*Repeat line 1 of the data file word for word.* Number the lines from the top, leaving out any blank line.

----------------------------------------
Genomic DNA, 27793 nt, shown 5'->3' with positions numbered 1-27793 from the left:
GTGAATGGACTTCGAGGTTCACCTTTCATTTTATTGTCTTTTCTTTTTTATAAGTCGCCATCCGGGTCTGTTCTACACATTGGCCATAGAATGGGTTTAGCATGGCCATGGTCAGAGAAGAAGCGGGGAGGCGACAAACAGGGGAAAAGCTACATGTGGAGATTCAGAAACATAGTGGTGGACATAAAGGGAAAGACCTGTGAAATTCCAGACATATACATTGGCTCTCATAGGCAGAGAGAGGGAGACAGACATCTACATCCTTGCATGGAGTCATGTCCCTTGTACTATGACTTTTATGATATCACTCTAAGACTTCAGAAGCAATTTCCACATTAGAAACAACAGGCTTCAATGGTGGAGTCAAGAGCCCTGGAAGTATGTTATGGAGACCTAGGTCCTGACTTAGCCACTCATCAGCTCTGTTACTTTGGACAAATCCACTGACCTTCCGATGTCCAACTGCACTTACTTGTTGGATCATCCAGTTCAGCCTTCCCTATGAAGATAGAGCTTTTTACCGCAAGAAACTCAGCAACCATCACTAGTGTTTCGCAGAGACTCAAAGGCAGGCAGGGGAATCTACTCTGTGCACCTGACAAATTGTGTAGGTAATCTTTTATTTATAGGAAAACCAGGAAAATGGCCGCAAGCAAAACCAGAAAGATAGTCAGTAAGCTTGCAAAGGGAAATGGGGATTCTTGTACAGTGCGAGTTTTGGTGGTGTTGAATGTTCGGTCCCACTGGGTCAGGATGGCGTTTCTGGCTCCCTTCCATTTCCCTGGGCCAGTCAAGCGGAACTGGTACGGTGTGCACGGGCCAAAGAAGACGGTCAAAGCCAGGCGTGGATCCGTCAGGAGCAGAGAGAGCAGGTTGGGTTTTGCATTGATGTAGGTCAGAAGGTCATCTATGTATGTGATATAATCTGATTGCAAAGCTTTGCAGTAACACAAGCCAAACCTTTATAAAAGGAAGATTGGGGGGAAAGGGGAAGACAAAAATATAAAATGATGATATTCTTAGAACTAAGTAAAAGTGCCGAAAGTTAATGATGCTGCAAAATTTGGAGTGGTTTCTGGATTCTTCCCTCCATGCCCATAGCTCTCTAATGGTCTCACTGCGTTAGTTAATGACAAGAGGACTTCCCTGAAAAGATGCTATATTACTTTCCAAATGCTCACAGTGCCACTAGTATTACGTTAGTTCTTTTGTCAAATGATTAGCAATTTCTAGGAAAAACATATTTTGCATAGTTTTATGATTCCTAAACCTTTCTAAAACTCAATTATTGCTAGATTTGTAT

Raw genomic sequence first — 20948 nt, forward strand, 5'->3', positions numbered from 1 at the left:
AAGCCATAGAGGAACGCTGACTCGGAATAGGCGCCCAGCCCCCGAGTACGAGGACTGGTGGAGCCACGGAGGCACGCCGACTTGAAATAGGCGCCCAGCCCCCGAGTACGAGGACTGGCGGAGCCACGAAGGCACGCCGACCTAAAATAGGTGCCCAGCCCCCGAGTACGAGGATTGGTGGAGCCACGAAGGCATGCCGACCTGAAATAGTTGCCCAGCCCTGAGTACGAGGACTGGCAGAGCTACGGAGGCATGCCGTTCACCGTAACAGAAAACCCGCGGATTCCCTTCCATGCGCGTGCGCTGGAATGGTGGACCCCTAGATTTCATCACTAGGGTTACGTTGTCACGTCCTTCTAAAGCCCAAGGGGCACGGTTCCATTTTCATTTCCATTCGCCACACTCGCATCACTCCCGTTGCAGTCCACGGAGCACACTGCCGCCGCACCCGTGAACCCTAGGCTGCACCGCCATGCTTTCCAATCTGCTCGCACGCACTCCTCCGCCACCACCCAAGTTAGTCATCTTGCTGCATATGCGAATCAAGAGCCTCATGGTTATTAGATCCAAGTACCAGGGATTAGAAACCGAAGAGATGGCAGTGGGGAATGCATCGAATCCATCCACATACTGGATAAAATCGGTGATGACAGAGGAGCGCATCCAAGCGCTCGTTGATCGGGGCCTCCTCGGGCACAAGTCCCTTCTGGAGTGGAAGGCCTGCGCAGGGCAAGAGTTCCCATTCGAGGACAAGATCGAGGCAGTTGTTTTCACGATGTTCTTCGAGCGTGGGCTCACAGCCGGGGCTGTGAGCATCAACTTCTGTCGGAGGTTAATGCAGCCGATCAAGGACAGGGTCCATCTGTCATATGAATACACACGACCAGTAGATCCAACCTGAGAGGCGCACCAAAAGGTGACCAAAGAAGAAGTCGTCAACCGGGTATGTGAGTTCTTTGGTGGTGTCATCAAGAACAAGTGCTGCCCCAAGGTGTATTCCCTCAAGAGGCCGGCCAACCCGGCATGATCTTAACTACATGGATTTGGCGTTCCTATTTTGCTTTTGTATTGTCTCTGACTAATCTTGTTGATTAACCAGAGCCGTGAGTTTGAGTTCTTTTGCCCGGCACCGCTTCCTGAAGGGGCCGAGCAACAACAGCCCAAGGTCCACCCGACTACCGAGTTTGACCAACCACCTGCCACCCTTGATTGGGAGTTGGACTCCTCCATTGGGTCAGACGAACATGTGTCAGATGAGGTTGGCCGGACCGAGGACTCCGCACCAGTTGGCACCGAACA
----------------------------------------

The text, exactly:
Genomic DNA, 27793 nt, shown 5'->3' with positions numbered 1-27793 from the left: